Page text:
As Michael J. Fox writhed on the floor in agonizing pain with a broken arm, he told himself he was “out of the lemonade business.” He’d preached positivity since announcing in 1999 that doctors diagnosed him with Parkinson’s disease. But laying there on the floor, he felt like a fraud. Did he talk about positivity, or did he believe in it? He had to decide, he told himself. And, yeah, this sucks, but he realized even then that his life was good. This was just a small setback.
Let’s rewind a few months. In early 2018, doctors found a tumor on Michael J. Fox’s spine. It was benign but in a very bad position. If it continued to grow, it would paralyze him. But surgery also had major risks. Any mistake could also mean spending the rest of his life in a wheelchair.
He decided to get the surgery. It was a success, but it took its toll, he told CBS Mornings earlier this month. He endured months of grueling physical therapy to learn how to walk again and regain full use of his body.
When he felt good enough to return to work, Fox talked his family into letting him stay on his own for a weekend. They’d taken care of him during his rehab, and he wanted to fend for himself for a day. He fell the next morning and “shattered” his humerus bone. It was all too much, he thought.
“Who am I to tell people to cheer up? Who am I to tell people it’s going to be OK? … I felt so much weight of that public persona of being ‘Mr. Optimist,'” he said. “I still am Mr. Optimist, and I knew in some small way I knew in that moment — as dark as it was — that I would get back to it at some point.”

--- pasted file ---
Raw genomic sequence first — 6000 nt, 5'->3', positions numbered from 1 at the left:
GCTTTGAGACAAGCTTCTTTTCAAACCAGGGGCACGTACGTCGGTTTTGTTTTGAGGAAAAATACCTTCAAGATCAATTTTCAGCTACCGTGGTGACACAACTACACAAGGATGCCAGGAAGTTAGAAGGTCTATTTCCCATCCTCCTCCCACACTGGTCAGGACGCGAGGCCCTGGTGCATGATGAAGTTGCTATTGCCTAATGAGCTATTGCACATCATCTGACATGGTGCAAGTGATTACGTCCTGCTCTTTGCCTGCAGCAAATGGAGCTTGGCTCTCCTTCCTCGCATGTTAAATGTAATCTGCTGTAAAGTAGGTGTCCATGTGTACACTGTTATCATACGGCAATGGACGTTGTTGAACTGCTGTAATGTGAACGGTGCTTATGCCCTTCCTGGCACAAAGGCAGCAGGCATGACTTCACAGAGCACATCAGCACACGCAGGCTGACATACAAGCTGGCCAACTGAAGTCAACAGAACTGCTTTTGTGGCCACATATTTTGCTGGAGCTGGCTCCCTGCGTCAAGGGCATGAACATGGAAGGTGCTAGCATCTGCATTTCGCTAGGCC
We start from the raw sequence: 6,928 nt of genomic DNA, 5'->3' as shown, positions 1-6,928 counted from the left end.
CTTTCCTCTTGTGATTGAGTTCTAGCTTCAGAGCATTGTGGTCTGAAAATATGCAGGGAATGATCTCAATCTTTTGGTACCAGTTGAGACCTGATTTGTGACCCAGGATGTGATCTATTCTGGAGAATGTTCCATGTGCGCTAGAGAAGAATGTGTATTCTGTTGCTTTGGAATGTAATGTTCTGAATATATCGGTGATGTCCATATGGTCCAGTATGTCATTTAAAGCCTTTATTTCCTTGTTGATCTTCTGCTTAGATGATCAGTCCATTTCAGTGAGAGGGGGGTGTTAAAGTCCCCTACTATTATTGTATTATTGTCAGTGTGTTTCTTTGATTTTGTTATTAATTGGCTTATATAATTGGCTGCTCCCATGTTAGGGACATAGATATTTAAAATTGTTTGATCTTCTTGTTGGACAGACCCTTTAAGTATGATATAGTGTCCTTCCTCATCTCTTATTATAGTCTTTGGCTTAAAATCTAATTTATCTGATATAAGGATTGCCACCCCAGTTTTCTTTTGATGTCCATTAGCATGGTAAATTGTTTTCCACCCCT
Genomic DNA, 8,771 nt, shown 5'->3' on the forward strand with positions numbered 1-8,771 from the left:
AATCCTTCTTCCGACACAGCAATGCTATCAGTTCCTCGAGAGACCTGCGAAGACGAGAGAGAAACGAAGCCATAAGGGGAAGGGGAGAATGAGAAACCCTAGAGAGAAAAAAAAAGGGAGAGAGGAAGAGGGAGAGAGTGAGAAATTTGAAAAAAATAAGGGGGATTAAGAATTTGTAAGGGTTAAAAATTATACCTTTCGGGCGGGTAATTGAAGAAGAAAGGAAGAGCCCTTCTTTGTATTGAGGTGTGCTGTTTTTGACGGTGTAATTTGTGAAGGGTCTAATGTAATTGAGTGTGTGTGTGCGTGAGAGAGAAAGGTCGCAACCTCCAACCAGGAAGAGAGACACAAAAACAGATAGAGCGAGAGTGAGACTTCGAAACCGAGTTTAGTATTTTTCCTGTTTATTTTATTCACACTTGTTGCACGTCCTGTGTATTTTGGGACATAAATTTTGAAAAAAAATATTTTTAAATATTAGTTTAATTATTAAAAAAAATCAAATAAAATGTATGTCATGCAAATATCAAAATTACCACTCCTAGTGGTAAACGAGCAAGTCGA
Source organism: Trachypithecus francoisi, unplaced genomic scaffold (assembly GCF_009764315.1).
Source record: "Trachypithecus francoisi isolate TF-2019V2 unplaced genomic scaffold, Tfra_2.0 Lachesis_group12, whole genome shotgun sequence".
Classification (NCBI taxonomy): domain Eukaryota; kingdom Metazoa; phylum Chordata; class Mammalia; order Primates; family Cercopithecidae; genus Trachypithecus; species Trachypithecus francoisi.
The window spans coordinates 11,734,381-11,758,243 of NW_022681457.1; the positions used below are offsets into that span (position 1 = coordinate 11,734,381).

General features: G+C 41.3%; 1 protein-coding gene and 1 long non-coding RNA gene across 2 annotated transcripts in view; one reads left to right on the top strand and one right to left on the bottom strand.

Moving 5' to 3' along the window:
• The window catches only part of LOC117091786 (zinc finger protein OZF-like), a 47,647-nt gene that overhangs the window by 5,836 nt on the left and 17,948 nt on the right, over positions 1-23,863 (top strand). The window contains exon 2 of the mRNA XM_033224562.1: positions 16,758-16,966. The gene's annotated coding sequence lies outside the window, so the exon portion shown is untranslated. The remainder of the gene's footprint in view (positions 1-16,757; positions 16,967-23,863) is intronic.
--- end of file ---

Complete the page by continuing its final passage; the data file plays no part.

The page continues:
Michael J. Fox Said Watching ‘Back to the Future’ Helped Him
Last year, Michael J. Fox said he was channel surfing when he came across Back to the Future. The movie is an all-time classic for fans, but Fox has a complicated relationship with it. For one, he barely remembers filming any of it.
During the day, Michael J. Fox filmed his sitcom Family Ties, and at night he’d shoot scenes for the movie. He would only get a few hours of sleep on a good night and some nights none at all. When he came across the movie playing on TV last year, he decided to put that baggage aside.
“It’s amazing — more people of all ages approach me now about (Back to the Future) than ever before. I’m not sure I understood why,” he told AARP Magazine. “Then I came across it on TV last Christmas. And I thought I was really good in it, better than I thought I’d been. More importantly, I got the spirit of the movie. I understood it was just a big giggle and that we all need … to take credit for what we’ve done and the lives we’ve touched and to occasionally step back a bit and appreciate that much of life has been great and that there’s a lot more to live.”